Working alongside local people and communities can help authorities to make more informed decisions, and in turn improve the lives of those in the community. By keeping communication open and honest, and addressing concerns when needed, a perfect partnership can be created.

For more information, contact Peter Marsden or Julie Smith here.

Photo by Benjamin Elliott on Unsplash

There’s always room for improvement

Change is something that many businesses have become used to over the pandemic, but transformation isn’t reserved for major global events. Organisations have had to adapt quickly, but improvement should be continuous, with processes, systems and infrastructure reviewed to ensure they’re the best they can be, enabling a faster response to change in future. So, how can this be done effectively?

1. Don’t be afraid to reassess

Following the successful rollout of remote working and other changes, businesses should be considering how this can be built on to suit longer-term business models from different perspectives, including staff and customers.

Those that were already investing in their people and technology have been able to hit the ground running but it’s important to re-evaluate procedures as time moves on. The ‘new normal’ comes with challenges, and now is the time to consider how to mitigate them going forward.

2. Make change work for the business

Organisations should consider which aspects of change suits their business model and address any perceived weaknesses. For example, although there have been a host of positives that have arisen from remote working, there have also been disadvantages, such as virtual interactions being more functional and collaborative working becoming more challenging.

3. Invest in technology and skills to enable organisational agility

Enabling people to work remotely, whilst transformative, is just a small part of technology’s potential. Investing in technology can be a catalyst to improve business processes, promote engagement and upskill staff.

As well as having the right infrastructure, data is key, and organisations should have the tools, skills, and capacity to analyse data from different sources effectively and respond quickly to new trends.

4. Bring people along for the journey

People are pivotal to the success of a change journey, and this is often overlooked. They should be involved in shaping its path throughout the process. Collaboration and survey tools can be used to help engagement with customers and staff. Their insight can help to outline the priorities and approach to transformation. There is no one-size-fits-all solution for effective transformation, so a holistic approach is essential. Improvement won’t happen in a day, but every change made is a step in the right direction.

To learn more about successful business change, contact Tamara Pleasant here.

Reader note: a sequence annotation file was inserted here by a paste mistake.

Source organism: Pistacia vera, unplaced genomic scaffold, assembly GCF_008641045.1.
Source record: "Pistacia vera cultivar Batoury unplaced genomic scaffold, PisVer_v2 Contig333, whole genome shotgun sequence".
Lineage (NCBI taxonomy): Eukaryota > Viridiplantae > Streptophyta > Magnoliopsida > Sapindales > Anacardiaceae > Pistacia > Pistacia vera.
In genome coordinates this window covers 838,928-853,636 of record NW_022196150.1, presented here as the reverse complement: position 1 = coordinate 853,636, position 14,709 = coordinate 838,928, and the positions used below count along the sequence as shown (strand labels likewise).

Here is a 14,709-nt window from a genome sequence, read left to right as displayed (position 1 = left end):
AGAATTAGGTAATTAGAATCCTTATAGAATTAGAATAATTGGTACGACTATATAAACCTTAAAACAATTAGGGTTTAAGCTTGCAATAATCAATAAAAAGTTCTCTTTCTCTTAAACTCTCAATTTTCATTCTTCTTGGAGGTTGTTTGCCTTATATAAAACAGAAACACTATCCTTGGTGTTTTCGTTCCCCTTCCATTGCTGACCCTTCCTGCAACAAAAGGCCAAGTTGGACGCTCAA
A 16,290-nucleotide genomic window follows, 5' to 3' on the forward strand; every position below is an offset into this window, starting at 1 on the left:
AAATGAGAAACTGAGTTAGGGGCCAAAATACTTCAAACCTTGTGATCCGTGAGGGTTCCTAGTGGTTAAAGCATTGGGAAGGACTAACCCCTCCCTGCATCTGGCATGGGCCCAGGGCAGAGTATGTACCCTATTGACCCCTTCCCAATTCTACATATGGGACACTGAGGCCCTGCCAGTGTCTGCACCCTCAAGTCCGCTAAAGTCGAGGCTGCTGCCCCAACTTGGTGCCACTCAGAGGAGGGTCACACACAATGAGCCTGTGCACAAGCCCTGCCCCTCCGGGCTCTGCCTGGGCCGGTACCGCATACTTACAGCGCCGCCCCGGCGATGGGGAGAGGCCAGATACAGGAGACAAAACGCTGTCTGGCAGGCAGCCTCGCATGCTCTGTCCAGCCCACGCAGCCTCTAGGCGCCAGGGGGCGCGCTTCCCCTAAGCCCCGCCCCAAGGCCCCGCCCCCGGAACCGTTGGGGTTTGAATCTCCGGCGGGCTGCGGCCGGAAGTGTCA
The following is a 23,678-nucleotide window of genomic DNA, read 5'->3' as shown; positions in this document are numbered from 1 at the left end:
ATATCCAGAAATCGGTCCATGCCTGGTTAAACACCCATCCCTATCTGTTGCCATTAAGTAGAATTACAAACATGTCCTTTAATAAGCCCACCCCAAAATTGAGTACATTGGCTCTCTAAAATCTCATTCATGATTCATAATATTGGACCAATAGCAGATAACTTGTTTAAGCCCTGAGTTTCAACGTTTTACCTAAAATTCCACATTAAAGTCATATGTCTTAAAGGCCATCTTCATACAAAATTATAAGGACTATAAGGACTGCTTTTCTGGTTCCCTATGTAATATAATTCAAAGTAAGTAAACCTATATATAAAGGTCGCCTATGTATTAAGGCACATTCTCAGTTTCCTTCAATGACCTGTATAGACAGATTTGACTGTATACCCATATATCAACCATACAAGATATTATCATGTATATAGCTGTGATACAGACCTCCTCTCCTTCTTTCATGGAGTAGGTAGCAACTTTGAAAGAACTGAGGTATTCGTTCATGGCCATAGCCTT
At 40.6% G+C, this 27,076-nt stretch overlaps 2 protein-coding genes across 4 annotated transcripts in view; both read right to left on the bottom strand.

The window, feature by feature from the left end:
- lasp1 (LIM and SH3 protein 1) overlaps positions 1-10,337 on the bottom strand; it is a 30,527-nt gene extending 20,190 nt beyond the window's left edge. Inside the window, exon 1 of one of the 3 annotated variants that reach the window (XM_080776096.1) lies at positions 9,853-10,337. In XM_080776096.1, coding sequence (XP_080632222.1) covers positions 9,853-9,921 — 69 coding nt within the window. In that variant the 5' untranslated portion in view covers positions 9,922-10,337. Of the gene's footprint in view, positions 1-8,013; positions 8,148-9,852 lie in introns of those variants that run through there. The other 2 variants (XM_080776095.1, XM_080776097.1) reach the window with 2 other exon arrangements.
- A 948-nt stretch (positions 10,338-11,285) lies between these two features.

Photo by Bethany Legg on Unsplash

Living the learning

During the last 10 months, despite maintaining high levels of chargeability, it’s apparent that I have learned more than ever before – with no training courses involved! 

The project I’m working on is large and complex. By closure it will have delivered in excess of 50 workstreams. A number of these are essentially projects in their own right (e.g., upgrades or Cloud migrations) and the rest vary in size and complexity.

I began working on these in a support role to the project manager. This provided an opportunity to become accustomed to the client’s preferred ways of working. It also enabled me to form sound working relationships with the project team. I then progressed to take ownership of three sizeable, but related workstreams.

Learning from the ground up

As I reflect on my development across this period, what strikes me is the sheer amount of knowledge and skills I have gained whilst I was focussing on delivery. I have been able to observe the project manager in action, watch the outcomes unfold and apply myself to the same scenarios. During this process I’ve gained immediate feedback and experience, which would wouldn’t be possible in a traditional learning setting.

This opportunity to observe, practise, review and refine has led to increased confidence and independence. I’ve been able to quickly obtain an understanding of both detailed and high-level project elements in real-time. All of these experiences have been incredibly valuable to my personal development and learning. During this process I’ve gained experience and confidence through exposure to all aspects of the project. With guidance and informal mentoring from the project manager, I’ve been able to up-skill myself and embrace the project in a practical sense.

The value of learning

As my skillset and confidence have increased, I’ve become more involved in the wider project. In particular this has led me to take ownership for new areas of work, providing value to the client, but also in the longer term, to Entec Si.

I’m thrilled to be able to progress my consultancy through these on the job learning experiences. The emphasis that Entec Si places upon development means that I’m growing both professionally and personally. By creating a supportive and practical environment that puts people at the centre of every process, we’re able to deliver better outcomes for our clients. I’m super excited to see where my learning journey will take me next!

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Contact us at info@entecsi.com